Although confident in his music’s production and lyricism, Leon had doubts about releasing such an upbeat track as “Night Ride,” because it was different from the aggressive and braggadocious music he’d made before.
“I do sing from time to time. But I never consider myself a vocalist,” Leon says. “So, I’ve been deathly afraid to share it because I’m like, ‘Are people going to hear this and immediately turn it off because the auto-tune or because the vocals may not be what they thought?’
Leon sat on the song for a year. Initially, “Night Ride” was supposed to release alongside his original dance track “ICV” on a separate EP. But that didn’t sit well with him. So he scratched the whole project and put out the “ICV: Violence Forever” remix instead. “I felt that  was the year of violence, and it was its own separate thing. Then I got to this year: “Okay, now I can do different stuff.”
The EP’s second track, “BLUNT BANG,” serves as the lead single for this era. It’s a vivacious, confident track, perfect for making an entrance to your favourite club, walking in slow motion as everyone stares in awe. “BLUNT BANG” leans into Leon’s boastful rap roots while embodying the confidence from his clubbing days. “‘BLUNT BANG’ came about when I heard the beat produced by Kronixx, and it was hardcore, but it still felt like a club beat. It felt like I would see it in P-Valley with strippers or something,” he laughs. The song has a bit of a bounce that gets the shoulders jigging with a fun, catchy hook:
I keep a blunt bob
with a blunt bang
you know my shit hard
you know my shit bang
Been hot since get-go
might as well let go
you know I pop bitches
grab the Prosecco.
But that wasn’t supposed to be the original hook. Leon reworked “Blunt Bang” about three times before being satisfied with the released version. “I want it to be fun and encompass all of me,” he says. As soon as he finished “BLUNT BANG,” the rapper knew it was the lead single for Pink Moon. “This is it. This is the one.”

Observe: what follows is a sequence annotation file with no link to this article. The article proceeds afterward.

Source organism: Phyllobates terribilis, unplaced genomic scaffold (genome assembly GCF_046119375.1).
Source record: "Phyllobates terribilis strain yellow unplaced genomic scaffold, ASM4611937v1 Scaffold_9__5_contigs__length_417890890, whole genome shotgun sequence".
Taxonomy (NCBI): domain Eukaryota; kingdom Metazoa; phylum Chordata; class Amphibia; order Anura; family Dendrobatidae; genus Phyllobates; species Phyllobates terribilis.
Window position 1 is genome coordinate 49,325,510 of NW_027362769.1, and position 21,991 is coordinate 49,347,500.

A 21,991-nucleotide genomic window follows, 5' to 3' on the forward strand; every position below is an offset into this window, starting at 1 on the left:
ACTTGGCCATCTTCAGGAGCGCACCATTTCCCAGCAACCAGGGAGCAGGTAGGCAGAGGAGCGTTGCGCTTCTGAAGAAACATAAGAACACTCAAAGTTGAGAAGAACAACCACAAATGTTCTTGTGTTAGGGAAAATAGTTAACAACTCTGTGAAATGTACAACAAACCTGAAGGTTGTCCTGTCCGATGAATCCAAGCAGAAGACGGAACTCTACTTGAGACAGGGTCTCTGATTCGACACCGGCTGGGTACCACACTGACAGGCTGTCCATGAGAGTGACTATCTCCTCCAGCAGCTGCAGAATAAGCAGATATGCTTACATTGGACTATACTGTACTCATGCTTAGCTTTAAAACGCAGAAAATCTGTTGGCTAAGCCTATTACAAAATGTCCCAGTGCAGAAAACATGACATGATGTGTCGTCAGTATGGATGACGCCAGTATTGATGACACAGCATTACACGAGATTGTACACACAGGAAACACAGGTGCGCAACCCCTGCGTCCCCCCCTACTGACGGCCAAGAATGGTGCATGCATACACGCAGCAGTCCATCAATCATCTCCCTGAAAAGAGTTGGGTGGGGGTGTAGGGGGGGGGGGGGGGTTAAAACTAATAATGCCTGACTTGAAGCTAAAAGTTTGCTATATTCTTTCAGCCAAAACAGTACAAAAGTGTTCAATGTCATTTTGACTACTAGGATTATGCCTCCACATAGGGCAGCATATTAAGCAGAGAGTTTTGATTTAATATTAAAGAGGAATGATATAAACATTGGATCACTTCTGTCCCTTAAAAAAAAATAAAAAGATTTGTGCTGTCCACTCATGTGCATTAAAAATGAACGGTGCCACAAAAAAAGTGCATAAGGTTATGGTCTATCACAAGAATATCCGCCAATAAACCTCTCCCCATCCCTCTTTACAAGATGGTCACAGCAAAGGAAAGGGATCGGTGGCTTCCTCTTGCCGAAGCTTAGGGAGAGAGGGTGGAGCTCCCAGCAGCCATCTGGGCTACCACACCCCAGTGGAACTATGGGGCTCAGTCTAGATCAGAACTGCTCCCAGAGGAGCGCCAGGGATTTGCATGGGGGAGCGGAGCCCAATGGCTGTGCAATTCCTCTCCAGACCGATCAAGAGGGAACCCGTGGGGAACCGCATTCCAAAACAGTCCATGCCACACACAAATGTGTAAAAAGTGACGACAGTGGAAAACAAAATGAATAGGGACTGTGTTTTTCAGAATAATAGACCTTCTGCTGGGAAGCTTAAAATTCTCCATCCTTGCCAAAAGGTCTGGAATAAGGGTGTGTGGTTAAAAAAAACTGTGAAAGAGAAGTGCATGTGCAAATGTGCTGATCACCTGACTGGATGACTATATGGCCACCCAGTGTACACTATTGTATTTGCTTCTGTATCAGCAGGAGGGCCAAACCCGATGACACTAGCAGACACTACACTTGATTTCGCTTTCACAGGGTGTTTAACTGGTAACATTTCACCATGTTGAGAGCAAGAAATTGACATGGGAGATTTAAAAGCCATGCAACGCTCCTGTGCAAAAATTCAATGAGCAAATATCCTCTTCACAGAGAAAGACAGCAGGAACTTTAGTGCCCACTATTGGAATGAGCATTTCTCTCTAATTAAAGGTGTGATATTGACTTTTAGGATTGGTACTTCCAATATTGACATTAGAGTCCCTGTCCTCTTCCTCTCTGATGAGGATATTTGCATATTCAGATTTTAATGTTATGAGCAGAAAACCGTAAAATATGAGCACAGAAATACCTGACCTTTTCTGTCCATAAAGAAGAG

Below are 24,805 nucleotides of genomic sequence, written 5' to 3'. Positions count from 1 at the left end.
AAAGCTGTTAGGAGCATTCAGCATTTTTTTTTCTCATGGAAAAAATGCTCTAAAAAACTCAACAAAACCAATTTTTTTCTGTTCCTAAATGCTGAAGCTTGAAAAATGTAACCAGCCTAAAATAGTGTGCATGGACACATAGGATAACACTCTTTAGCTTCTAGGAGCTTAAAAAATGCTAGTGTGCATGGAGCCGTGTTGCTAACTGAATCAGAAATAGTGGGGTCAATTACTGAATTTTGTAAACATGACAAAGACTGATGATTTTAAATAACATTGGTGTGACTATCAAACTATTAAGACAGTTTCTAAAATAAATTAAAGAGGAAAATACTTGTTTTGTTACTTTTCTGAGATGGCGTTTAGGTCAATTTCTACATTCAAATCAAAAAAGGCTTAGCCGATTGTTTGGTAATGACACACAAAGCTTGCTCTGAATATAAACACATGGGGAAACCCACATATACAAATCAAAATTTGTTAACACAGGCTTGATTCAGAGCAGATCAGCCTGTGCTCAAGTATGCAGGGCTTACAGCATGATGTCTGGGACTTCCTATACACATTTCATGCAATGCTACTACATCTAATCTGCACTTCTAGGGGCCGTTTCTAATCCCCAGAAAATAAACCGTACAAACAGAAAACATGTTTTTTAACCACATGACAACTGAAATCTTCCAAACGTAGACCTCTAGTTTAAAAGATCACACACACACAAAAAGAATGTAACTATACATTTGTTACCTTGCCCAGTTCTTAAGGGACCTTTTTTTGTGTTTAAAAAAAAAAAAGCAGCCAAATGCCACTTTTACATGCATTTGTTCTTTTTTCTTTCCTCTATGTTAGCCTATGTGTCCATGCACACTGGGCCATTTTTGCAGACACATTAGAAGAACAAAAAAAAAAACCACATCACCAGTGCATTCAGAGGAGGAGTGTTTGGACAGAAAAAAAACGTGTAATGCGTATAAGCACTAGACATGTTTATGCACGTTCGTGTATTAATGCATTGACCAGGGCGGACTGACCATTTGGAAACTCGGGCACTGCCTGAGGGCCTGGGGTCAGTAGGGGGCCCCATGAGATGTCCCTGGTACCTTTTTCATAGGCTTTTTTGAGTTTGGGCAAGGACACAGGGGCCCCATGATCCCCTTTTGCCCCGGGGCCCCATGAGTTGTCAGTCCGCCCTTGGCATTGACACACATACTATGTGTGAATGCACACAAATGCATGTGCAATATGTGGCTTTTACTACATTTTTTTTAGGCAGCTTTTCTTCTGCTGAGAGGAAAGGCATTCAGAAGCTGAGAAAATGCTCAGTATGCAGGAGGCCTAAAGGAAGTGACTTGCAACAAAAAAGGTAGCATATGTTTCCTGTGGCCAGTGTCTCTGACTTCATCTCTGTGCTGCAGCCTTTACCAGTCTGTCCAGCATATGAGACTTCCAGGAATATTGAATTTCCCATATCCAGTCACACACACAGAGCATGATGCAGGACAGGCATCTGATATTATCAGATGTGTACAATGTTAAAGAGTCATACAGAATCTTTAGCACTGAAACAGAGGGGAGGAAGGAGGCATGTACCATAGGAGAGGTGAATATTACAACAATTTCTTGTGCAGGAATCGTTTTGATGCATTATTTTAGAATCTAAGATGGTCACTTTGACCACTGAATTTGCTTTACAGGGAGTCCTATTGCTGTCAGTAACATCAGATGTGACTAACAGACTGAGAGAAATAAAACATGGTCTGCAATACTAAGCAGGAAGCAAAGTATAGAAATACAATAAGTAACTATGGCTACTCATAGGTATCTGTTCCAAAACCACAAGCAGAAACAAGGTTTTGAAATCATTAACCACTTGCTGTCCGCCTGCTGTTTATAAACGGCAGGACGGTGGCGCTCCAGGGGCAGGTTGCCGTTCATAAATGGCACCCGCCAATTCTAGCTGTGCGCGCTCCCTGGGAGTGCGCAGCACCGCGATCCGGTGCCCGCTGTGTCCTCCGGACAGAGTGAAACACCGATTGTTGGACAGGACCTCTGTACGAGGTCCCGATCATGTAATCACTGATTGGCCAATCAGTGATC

Pink Moon closes with “OVA” featuring Regina, a house club track that pays homage to ballroom culture. “OVA” was the final track Leon made for the EP, and it took him less than a couple of weeks. OVA is my personal favourite track on Pink Moon because it’s a liberating song about cutting a rug on the dancefloor—and I love to get my tens.
The journey to Pink Moon hasn’t been a smooth ride. Leon is no stranger to independent artists’ obstacles and the extra hoops he has to jump through as a Black femme queer musician.
“The hardest thing about defining myself as an artist is that I have to work so many times harder than anybody else in this space because [others] fit societal beauty standards of desirability,” he says. “If you’re not the standard, regardless if you believe you’re attractive, because I do, they already don’t see it for you before even tuning in to the music.”
But for Leon, nothing or no one can stop the music. “The hard truth is that music is the only thing that keeps me alive. When those things beat me up, I retreat into the music,” he says. “So, when I feel I don’t belong anywhere else, I don’t have to belong there because I know in that space that I created Pink Moon—it’s mine, and nobody can take it from me.”
Pink Moon is available now for listeners everywhere, and Leon hopes it’s as liberating for them as it was for him to make. As for what else we can expect next from the Florida rapper? He teases visuals are coming soon.